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analyst said at a copper conference a few weeks ago, if you look at the oversupply in the copper market, for the u.s. to use up the oversupply, demand has to increase 25%. for china to use it up, it's about 3%. scarlet: you talked to a lot of minor ceos and they can't get the price right. aboutoes that tell you the dynamics between what they see on the ground and how the market actually works? of thingsre are a lot to throw in there but one is the speculative trading. the question is whether or not are we seeing fundamentals trading or are we seeing people putting on buys because of other extraneous situations in the market? i think that's one thing people are saying, it's difficult to
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make these calls here and there. things have been so one-sided that playing against it has been tough. oliver: i'm looking at the bloomberg commodity index overall and a little bump in the past 20 days that overall, it has been pretty flat. if iron ore peels off, is there something that people can watch in terms of a surge here? where theyerms of are going to move their money, that is the classic question. whether it's gold, steel or copper, the rotation would go more into equities. one of the reasons this has been attractive is because this has been the first time they seem commodities really forefront. the past two years, that has changed, covering metals. it's not a glamorous and happy group of people, but talking to these people in the past month, they are saying that for the
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first time we are looking at the space because we feel like there are fundamentals that could be put into place for us to buy. whether that will sustain the rally is the next question a lot of people have to answer. maybe not always glamorous but some of the shiny ones are pretty glamorous. scarlet: we have much more coming up. this is bloomberg. ♪
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oliver: this is bloomberg markets. scarlet: we have breaking news in politics. president-elect donald trump is said to have chosen scott pruitt, oklahoma pasta attorney
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general and a close ally of the fossil fuel industry. joining us with reaction on the phone is carl icahn. thank you for taking time to speak with us. were you considered for this role? did president trump ask your opinion on the matter? carl: yes. he asked my opinion and i have been involved with the epa another agencies. some are ok and some are not ok. too far andgone way has run amok with these crazy regulations. is regulation that completely absurd, and i've seen many absurd things in my career is this obligated body where they obligate refineries to blend and you can't buy a blend of gasoline so you've had a tremendous transfer of wealth from the obligated party, which oil andefinery for big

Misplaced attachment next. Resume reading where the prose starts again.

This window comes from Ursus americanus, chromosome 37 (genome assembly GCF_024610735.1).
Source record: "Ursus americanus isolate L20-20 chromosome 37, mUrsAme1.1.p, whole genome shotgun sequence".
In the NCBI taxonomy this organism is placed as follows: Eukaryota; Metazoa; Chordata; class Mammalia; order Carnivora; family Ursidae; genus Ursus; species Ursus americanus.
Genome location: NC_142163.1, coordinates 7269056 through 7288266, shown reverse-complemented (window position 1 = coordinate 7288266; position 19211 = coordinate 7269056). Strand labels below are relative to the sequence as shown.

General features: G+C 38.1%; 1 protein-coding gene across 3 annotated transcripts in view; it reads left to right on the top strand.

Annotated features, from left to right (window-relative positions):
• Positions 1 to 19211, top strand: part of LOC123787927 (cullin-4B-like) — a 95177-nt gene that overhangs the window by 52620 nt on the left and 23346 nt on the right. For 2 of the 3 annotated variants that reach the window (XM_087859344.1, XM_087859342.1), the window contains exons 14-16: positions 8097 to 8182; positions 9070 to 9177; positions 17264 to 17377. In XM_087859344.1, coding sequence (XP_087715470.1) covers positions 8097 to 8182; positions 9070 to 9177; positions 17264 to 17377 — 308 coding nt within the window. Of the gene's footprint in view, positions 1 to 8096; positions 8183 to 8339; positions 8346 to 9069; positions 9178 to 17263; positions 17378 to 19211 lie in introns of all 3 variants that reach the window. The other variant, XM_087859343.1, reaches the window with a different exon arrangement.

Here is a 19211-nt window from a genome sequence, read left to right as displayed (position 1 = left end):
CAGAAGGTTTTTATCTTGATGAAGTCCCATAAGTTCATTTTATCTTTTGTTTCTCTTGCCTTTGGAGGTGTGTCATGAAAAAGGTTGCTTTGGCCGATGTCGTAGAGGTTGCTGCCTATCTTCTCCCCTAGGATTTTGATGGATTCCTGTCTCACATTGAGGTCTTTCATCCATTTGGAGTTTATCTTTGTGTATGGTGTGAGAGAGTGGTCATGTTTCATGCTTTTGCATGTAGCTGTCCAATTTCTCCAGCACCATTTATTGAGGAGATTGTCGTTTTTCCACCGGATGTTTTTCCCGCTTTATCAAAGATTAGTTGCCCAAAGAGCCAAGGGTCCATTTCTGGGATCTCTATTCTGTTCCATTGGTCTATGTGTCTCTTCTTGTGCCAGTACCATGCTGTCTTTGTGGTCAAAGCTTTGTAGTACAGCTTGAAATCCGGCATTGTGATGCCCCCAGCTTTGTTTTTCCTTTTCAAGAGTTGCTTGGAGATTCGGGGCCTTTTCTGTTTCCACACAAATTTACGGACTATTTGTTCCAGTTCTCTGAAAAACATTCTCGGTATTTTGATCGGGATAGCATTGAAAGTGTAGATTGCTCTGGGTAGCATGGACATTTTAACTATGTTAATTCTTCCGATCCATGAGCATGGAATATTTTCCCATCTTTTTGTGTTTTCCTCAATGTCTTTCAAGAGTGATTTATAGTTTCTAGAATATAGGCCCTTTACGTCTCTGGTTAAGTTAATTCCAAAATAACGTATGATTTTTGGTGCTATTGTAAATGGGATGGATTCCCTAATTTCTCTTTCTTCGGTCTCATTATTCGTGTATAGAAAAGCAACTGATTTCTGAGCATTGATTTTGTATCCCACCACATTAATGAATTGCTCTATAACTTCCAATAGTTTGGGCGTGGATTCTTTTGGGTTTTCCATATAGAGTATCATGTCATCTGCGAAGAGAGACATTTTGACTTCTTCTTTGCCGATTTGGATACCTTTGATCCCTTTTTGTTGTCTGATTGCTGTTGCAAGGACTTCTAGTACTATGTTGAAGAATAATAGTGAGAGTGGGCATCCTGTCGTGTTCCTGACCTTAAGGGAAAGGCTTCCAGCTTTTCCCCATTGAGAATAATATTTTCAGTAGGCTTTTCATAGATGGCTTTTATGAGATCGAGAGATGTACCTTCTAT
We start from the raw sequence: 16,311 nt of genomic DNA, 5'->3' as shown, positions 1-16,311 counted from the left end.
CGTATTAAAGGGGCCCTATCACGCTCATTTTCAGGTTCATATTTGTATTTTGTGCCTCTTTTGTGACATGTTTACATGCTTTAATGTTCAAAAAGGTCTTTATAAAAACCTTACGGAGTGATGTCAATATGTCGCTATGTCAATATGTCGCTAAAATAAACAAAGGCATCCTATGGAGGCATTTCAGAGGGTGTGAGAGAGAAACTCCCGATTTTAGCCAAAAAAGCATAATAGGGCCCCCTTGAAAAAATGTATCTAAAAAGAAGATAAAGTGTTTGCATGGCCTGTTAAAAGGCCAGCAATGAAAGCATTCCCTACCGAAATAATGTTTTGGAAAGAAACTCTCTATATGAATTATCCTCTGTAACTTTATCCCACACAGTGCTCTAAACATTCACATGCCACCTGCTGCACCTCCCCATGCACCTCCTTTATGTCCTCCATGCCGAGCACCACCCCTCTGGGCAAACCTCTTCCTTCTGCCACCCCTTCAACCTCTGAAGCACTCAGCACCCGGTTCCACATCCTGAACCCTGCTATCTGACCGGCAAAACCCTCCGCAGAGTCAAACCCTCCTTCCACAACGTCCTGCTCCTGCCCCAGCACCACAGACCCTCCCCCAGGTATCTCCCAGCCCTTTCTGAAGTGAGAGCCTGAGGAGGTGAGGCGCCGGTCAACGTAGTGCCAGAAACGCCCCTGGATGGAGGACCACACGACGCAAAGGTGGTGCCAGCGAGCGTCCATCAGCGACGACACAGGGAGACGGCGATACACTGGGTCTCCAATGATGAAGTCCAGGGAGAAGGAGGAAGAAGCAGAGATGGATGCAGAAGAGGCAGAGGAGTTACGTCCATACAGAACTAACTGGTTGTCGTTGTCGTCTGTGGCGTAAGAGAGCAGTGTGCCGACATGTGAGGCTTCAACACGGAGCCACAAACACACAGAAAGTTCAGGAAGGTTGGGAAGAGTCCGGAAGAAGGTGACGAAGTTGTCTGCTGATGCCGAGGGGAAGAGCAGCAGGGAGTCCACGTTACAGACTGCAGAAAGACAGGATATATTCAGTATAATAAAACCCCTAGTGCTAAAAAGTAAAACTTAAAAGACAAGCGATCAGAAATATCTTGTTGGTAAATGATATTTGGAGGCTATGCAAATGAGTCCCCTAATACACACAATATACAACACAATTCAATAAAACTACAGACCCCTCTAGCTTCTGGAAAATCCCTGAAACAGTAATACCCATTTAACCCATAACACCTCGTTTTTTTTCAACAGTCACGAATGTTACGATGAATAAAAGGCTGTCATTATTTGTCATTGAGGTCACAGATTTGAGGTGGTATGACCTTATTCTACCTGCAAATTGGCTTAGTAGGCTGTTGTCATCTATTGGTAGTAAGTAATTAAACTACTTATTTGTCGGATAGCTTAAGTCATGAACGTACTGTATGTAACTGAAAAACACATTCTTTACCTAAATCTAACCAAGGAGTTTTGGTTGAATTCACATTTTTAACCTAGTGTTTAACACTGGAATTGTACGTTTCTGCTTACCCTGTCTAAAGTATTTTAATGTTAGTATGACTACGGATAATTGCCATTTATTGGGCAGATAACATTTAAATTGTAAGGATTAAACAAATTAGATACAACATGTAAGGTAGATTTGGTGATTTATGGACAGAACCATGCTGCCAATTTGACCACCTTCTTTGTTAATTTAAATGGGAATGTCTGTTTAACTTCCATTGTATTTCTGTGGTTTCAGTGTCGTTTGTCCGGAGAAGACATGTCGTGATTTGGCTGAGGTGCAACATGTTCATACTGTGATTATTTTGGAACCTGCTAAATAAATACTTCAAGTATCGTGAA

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these gas station chains. i think this hopefully will come to an end. i've spoken to scott pruitt, i would say four or five times. i've gotten to know him and i think he's a great pick. i told donald that i think he away withhat will do many of the problems at the epa, and they have many of them. scott, but i for have spoken to him and i do think he feels pretty strongly about the absurdity of these obligations. that these should be done immediately. period goingomment
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on now and we should save three or four refineries. i own one for full disclosure, but it is strongly capitalized and doesn't have a fear of bankruptcy, i don't believe, but that's not the issue for me. of companiesber that's not a major holding, but it's bad in this country to have more than several good refineries on the brink of disaster which the epa has made to come about. think they are necessarily cognizant of the damage they are doing and my hope is scott pruitt is going to be a breath of fresh air. i think it was a great pick and i think donald has made some strong, good picks so far. i'm proud of donald and i think was an excellent
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pick. oliver: what do you want to see out of the gates as far as epa and the fossil fuel industry as , doesift to clean energy it have momentum of or are there changes that can be made to reinvigorate the industry? carl: we invigorate which industry? i do think there will be more in the fossil fuel area but i want to make it clear that what i'm talking better some of the regulations that are literally insane. it gets a little arcane. talking about has nothing to do with the rfs. the renewable fuel standard. i've beenmething
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arguing about. i can understand there are arguments to be made, so you're not even talking about that. we are talking about getting rid obligation putting refineries out of business. never meantnt was to ruin companies for no reason because there were some people in ann arbor at the epa that andde in their great wisdom now they are going to put some of these refineries out of business and for no reason in rich these gas station change. -- asked station chains. a -- i get a raise by some of these things and make millions of dollars not only for myself but all shareholders and i think here, i think it is so outrageous that i hope i can be